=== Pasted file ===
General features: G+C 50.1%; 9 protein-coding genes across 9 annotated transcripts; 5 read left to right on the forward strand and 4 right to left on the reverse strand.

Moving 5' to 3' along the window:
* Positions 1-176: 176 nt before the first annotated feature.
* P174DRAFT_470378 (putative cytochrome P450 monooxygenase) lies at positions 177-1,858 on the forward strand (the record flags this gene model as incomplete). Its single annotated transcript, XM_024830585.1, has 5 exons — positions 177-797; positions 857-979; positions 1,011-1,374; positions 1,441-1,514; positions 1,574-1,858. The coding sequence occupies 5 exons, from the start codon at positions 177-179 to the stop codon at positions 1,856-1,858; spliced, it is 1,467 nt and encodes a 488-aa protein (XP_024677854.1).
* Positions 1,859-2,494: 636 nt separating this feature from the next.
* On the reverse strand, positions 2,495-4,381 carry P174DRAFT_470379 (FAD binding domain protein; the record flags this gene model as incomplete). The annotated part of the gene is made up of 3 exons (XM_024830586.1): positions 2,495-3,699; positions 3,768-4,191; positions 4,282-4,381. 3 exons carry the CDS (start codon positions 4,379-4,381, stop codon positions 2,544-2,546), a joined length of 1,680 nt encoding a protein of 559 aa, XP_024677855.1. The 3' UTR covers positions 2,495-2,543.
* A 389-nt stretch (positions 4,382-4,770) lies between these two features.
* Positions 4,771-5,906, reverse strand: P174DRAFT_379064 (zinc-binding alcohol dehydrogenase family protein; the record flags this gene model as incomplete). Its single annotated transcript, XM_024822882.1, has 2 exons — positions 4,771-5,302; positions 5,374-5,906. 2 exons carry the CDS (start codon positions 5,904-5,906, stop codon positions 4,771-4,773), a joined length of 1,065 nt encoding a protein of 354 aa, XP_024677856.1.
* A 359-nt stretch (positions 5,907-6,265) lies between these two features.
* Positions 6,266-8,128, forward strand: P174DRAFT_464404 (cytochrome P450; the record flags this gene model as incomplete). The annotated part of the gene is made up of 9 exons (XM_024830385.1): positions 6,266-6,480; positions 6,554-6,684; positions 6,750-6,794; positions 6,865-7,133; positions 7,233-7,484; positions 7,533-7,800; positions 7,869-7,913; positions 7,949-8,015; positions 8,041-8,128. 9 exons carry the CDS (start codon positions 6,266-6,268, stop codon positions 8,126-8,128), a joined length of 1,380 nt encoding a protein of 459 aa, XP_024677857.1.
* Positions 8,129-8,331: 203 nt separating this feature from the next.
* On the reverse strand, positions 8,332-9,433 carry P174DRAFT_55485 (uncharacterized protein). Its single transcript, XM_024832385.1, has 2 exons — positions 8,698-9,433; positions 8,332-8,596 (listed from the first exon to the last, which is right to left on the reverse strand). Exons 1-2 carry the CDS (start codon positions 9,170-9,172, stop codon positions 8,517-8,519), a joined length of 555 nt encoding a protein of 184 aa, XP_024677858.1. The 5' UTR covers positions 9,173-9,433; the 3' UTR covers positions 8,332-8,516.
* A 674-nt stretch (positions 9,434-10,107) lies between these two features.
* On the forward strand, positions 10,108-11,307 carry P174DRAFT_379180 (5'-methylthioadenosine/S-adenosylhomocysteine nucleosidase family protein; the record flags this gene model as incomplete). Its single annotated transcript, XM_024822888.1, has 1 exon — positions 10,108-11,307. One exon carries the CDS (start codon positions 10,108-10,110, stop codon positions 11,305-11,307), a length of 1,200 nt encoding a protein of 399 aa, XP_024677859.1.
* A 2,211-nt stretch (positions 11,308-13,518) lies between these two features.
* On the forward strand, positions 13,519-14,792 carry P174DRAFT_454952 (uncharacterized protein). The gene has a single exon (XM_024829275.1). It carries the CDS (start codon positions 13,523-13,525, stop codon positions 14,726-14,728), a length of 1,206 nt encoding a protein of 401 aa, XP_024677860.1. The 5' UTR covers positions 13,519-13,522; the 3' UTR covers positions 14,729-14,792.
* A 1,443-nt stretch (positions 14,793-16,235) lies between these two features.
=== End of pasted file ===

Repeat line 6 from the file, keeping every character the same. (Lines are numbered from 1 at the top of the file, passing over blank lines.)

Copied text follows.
* On the reverse strand, positions 2,495-4,381 carry P174DRAFT_470379 (FAD binding domain protein; the record flags this gene model as incomplete). The annotated part of the gene is made up of 3 exons (XM_024830586.1): positions 2,495-3,699; positions 3,768-4,191; positions 4,282-4,381. 3 exons carry the CDS (start codon positions 4,379-4,381, stop codon positions 2,544-2,546), a joined length of 1,680 nt encoding a protein of 559 aa, XP_024677855.1. The 3' UTR covers positions 2,495-2,543.